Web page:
Financial performance reporting by NHS Trusts in England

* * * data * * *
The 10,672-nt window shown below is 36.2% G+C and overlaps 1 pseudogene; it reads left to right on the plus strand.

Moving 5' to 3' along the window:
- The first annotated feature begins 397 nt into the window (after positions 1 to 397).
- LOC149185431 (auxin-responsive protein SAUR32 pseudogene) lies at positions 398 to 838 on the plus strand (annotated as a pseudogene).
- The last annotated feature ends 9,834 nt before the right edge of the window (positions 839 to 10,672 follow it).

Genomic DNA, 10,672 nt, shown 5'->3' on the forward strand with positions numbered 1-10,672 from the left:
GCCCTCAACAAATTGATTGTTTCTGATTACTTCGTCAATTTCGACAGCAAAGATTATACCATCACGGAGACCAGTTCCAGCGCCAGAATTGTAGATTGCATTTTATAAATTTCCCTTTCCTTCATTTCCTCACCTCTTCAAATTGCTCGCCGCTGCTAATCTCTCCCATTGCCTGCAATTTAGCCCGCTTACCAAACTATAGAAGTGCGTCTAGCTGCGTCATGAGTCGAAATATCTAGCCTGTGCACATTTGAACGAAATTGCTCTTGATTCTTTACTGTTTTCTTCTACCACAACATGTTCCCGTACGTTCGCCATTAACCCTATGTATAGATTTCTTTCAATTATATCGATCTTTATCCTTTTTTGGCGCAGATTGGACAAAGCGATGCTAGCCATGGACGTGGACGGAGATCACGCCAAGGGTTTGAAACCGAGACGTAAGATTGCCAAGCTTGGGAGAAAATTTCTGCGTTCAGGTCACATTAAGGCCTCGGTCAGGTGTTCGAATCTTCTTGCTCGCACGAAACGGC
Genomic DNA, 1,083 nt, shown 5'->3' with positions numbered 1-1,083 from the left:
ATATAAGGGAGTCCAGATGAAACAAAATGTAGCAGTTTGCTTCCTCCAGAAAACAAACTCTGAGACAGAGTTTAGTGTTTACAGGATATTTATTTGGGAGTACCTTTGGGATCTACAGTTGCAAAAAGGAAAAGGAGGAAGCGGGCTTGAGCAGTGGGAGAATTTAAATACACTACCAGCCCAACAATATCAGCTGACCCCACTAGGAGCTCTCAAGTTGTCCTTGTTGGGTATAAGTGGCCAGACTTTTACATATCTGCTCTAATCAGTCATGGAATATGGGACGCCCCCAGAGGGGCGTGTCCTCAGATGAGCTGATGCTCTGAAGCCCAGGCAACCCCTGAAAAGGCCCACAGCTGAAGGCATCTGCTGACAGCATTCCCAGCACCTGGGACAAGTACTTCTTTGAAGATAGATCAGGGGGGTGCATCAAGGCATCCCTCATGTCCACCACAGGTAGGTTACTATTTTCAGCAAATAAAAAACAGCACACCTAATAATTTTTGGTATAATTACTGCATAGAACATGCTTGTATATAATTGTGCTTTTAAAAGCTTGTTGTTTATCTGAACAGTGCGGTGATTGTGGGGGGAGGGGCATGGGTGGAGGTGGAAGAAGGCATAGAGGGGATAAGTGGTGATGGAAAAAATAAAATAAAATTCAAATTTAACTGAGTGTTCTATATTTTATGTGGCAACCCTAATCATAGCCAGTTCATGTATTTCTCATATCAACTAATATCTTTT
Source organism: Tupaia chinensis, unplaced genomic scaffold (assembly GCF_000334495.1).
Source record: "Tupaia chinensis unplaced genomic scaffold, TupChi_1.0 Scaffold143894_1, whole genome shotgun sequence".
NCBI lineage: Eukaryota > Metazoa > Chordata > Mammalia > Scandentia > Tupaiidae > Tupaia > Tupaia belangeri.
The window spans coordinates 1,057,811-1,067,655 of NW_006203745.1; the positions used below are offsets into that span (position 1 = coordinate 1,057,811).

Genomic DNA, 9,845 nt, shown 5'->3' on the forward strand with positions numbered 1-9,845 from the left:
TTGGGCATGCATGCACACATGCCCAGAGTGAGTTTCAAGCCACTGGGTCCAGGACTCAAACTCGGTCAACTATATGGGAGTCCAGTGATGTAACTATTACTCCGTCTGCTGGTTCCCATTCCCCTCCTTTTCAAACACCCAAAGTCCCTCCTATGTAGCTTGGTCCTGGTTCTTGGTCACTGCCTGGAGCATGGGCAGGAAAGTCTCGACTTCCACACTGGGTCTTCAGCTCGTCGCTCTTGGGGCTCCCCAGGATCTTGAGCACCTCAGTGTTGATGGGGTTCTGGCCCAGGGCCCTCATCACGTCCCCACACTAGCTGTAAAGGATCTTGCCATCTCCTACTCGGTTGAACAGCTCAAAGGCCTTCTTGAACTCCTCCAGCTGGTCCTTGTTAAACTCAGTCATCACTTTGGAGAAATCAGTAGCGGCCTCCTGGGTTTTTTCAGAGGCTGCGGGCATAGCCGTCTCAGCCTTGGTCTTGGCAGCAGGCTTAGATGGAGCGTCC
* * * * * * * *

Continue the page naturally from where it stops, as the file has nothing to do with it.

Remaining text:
This research examines financial reporting by National Health Service (NHS) Trusts in England. The particular aspects examined are financial reporting, financial performance and reporting of financial performance. National Health Service Trusts in England were examined over the period from 1991/92, the launch year of the NHS internal market, to 1997/98. The objectives of the research are to conduct an empirical examination of financial reporting and financial performance of NHS Trusts in England. The research methodology involved: collecting data; piloting a study on Northern & Yorkshire NHS Trusts: examining financial reporting; identifying research questions; and testing hypotheses in order to make generalisations from the pilot study to the whole of England. The discussion of financial reporting seeks to identify financial reporting styles of NHS Trusts. The research found that most Trusts prefer publishing an annual report with financial highlights (Repfh) and separate audited annual accounts (Sepac), rather than an annual report including full audited annual accounts (Repac). Regarding the financial performance of Trusts, it is found that they have faced difficulties in achieving their three financial duties, especially the 6% financial target and break-even requirement. The majority of Trusts disclosed detailed financial information, such as that relating to the 6% and break-even targets in Sepac, but not in Repfh. While Repfh documents usually fail to reveal detailed financial information, Sepac documents are often not available in practice. Moreover, the Summarised Account of NHS Trusts and the associated Comptroller and Auditor General's Report failed to provide comprehensive and consistent financial information, especially on the three financial targets. Furthermore, incomplete information in many documents and the obscuring of Trust performance by adjustments have increased difficulties for users attempting to understand the real financial performance of NHS Trusts. These practices hinder accounting research on NHS financial performance.